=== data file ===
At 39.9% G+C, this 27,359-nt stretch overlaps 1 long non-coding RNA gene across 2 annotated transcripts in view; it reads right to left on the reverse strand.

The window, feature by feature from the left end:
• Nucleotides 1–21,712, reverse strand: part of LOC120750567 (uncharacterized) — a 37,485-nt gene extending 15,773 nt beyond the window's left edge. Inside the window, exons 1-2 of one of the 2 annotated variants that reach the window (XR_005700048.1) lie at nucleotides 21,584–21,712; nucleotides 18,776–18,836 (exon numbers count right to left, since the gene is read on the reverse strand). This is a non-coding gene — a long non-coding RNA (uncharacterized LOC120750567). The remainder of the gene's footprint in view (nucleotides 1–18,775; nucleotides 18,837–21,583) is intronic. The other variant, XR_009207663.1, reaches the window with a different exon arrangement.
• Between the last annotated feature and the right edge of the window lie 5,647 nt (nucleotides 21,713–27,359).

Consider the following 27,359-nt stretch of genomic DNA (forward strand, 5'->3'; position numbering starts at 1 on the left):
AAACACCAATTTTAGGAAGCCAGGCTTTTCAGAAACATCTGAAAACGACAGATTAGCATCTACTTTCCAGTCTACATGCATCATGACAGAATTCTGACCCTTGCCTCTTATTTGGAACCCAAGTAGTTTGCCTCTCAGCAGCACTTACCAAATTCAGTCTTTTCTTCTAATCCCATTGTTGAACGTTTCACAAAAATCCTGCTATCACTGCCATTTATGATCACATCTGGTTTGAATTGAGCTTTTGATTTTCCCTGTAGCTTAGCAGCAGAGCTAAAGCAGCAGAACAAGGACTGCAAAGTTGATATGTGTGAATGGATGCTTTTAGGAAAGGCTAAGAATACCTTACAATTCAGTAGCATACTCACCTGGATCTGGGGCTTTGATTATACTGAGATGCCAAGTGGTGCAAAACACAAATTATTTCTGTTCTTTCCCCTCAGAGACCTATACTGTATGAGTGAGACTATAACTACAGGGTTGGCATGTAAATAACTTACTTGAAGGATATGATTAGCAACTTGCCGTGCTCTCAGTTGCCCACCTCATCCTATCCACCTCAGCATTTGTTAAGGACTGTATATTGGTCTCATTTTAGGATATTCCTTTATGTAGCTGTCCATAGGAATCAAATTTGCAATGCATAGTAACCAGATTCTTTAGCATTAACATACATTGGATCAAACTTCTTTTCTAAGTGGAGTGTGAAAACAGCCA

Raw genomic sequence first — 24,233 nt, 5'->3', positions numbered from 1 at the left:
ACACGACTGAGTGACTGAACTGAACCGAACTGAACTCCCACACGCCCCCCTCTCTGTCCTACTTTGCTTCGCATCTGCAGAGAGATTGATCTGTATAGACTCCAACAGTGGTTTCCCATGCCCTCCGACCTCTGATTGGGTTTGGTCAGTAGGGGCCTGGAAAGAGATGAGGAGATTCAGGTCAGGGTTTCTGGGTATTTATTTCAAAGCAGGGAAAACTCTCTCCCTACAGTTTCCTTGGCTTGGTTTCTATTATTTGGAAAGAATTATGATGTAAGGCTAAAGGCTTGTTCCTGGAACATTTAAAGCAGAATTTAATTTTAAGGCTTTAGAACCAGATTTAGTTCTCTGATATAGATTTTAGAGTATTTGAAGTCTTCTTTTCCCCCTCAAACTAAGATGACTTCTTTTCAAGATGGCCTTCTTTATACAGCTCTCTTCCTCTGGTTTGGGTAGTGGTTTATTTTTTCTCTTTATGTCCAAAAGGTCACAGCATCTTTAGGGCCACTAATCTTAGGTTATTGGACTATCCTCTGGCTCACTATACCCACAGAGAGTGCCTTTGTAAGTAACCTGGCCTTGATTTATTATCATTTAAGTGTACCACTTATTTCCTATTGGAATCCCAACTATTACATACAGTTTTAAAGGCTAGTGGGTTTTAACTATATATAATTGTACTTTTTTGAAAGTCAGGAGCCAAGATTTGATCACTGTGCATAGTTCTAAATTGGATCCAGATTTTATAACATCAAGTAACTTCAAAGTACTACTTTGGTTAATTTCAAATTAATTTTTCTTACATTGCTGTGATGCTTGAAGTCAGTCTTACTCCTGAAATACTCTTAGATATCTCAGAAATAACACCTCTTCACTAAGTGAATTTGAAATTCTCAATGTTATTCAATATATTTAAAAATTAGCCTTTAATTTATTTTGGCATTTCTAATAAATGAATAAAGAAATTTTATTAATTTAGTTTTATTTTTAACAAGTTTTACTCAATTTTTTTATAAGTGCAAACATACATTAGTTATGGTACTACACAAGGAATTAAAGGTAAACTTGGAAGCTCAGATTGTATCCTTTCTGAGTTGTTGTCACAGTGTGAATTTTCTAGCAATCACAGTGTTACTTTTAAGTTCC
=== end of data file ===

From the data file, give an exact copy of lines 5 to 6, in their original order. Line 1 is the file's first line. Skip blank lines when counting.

Consider the following 27,359-nt stretch of genomic DNA (forward strand, 5'->3'; position numbering starts at 1 on the left):
AAACACCAATTTTAGGAAGCCAGGCTTTTCAGAAACATCTGAAAACGACAGATTAGCATCTACTTTCCAGTCTACATGCATCATGACAGAATTCTGACCCTTGCCTCTTATTTGGAACCCAAGTAGTTTGCCTCTCAGCAGCACTTACCAAATTCAGTCTTTTCTTCTAATCCCATTGTTGAACGTTTCACAAAAATCCTGCTATCACTGCCATTTATGATCACATCTGGTTTGAATTGAGCTTTTGATTTTCCCTGTAGCTTAGCAGCAGAGCTAAAGCAGCAGAACAAGGACTGCAAAGTTGATATGTGTGAATGGATGCTTTTAGGAAAGGCTAAGAATACCTTACAATTCAGTAGCATACTCACCTGGATCTGGGGCTTTGATTATACTGAGATGCCAAGTGGTGCAAAACACAAATTATTTCTGTTCTTTCCCCTCAGAGACCTATACTGTATGAGTGAGACTATAACTACAGGGTTGGCATGTAAATAACTTACTTGAAGGATATGATTAGCAACTTGCCGTGCTCTCAGTTGCCCACCTCATCCTATCCACCTCAGCATTTGTTAAGGACTGTATATTGGTCTCATTTTAGGATATTCCTTTATGTAGCTGTCCATAGGAATCAAATTTGCAATGCATAGTAACCAGATTCTTTAGCATTAACATACATTGGATCAAACTTCTTTTCTAAGTGGAGTGTGAAAACAGCCA